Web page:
Love is another eternal gift. Both the love that God ever holds to us, and the love that He means to help us cultivate in ourselves. Existence is already a wonderful blessing, but all the more so when it can be paired with eternal love. Even if the woes of the moment temporarily darken us from being able to perceive the love of God, yet it is sill there even so. It is only a matter of breaking through the mold before we can perceive that eternal stream once more.
And when we are learn how to never be darkened and always perceive that eternal love, then we also discover the gift of eternal happiness. For living in the love of God is always an experience of joy. It takes time, even a long time, even so long that we may not find it until the next life; but eventually we can find out this great secret of how to forever live, love, and be happy.
Jeremiah 31:3- The Lord appeared to him from far away. I have loved you with an everlasting love; therefore I have continued my faithfulness to you.
John 3:16-For God so loved the world, that he gave his only Son, that whoever believes in him should not perish but have eternal life.

A Brighter View of Life is Truer

In the end, there must be one permanent reality. On the one hand it could be that there forever remains a mixture of happiness and sorrow, the same as we perceive now, one side never fully overthrowing the other. On the other hand, it could be that one of these sides will eventually prevail over the other, either plunging the world into constant misery, or else reclaiming it to a state of constant joy. We have had it proclaimed to us that this mixed reality is only a transitory state, and that after it does come a totality: a sweeping victory for goodness and joy.
Those that believe this to be true are inherently optimistic, and hold to those undercurrents of eternal good: life, love, and joy. To hold this sort of optimism is not to blindly ignore the pain of today. It does not require us to turn a deaf ear to the hurts happening around us. It does not preclude us from mourning our temporary losses. It is only to recognize that after this time of very real sadness, there still comes an eternity of even realer joy.
I think where most of us go astray with counting our blessings is when we start listing out the transitory, worldly goods that we enjoy: a new car, a roof over heads, and not having lost one’s job. These are good things, we should be grateful for them, but the deeper, abiding peace will only come when we start counting the infinite goods as well.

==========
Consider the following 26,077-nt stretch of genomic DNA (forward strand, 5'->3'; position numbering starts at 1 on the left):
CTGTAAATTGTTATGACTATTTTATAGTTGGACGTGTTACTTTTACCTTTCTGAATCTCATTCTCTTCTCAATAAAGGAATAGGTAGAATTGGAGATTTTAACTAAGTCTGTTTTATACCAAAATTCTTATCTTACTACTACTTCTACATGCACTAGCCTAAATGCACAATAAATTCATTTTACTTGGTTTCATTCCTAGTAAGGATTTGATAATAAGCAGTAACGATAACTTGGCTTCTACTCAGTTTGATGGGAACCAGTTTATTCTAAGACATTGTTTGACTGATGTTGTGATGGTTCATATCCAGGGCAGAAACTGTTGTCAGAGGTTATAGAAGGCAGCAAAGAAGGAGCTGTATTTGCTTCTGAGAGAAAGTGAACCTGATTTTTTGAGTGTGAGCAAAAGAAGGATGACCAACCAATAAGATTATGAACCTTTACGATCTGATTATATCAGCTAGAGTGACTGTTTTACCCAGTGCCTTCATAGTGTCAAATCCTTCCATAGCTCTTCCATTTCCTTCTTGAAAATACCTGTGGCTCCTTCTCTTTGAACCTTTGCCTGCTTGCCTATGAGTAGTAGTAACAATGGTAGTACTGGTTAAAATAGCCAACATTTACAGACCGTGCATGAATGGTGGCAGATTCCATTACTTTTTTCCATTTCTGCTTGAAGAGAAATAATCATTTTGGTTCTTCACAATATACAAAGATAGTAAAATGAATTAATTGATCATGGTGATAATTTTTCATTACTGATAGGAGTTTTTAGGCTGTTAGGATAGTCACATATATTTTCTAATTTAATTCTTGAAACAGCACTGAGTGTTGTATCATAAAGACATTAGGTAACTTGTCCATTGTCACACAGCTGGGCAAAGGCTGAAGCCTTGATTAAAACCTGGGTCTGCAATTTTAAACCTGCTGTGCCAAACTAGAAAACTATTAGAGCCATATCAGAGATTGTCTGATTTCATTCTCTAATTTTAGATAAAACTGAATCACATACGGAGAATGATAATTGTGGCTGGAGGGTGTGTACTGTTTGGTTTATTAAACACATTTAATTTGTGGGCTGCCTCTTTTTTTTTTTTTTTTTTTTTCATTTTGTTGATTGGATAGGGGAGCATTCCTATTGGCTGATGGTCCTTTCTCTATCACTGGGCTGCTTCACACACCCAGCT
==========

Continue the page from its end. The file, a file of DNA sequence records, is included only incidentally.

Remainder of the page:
Isaiah 54:10- For the mountains shall depart, and the hills be removed; but my kindness shall not depart from thee, neither shall the covenant of my peace be removed, saith the Lord that hath mercy on thee.
Matthew 24:35- Heaven and earth shall pass away, but my words shall not pass away.
Psalm 102:26-27- They shall perish, but thou shalt endure: yea, all of them shall wax old like a garment; as a vesture shalt thou change them, and they shall be changed: But thou art the same, and thy years shall have no end.

Count Your Blessings- Luke 1:46-49; Psalm 86:10, 12-13

And Mary said, My soul doth magnify the Lord,
And my spirit hath rejoiced in God my Saviour.
For he hath regarded the low estate of his handmaiden: for, behold, from henceforth all generations shall call me blessed.
For he that is mighty hath done to me great things; and holy is his name.

For thou art great, and doest wondrous things: thou art God alone.
I will praise thee, O Lord my God, with all my heart: and I will glorify thy name for evermore.
For great is thy mercy toward me: and thou hast delivered my soul from the lowest hell.

COMMENTARY

My spirit hath rejoiced in God my Saviour. For he that is mighty hath done to me great things
I will praise thee, Lord, for great is thy mercy: thou hast delivered my soul from the lowest hell
After Mary was given the calling to be the mother of God she took to praising Him for it. The Psalmist, too, was well versed in recalling the many blessings he had received, and giving God glory for them.
Of course Mary had prepared for her holy station by the way she lived a pure life, and the Psalmist had shown how brave he was, facing down giants in the name of the Lord. They had unquestionably done many good things, and arguably therefore deserved good thing. Even so, both of them acknowledged that what God had done for them had left them in awe. It wasn’t just good, it was incomprehensibly, abundantly good.
These two Saints remind us that you can be a good person, even a great person, and still acknowledge that God has made you what you are. You can accomplish wonderful things, wield powerful talents, and still hold on to your humility. For the great among us are the greatly blessed, and it behooves them to remember that fact.
When life has been good, when blessings have flowed richly, I have felt that temptation to say “look what I have done.” I have had the urge to praise myself, even when the gifts being given I had done literally nothing to obtain. At times like these I have had to remind myself that even my ability to breathe and continue in life should be considered a blessing. And everything beyond just breathing and living should be considered a blessings as well. In short, all things should be counted among my blessings.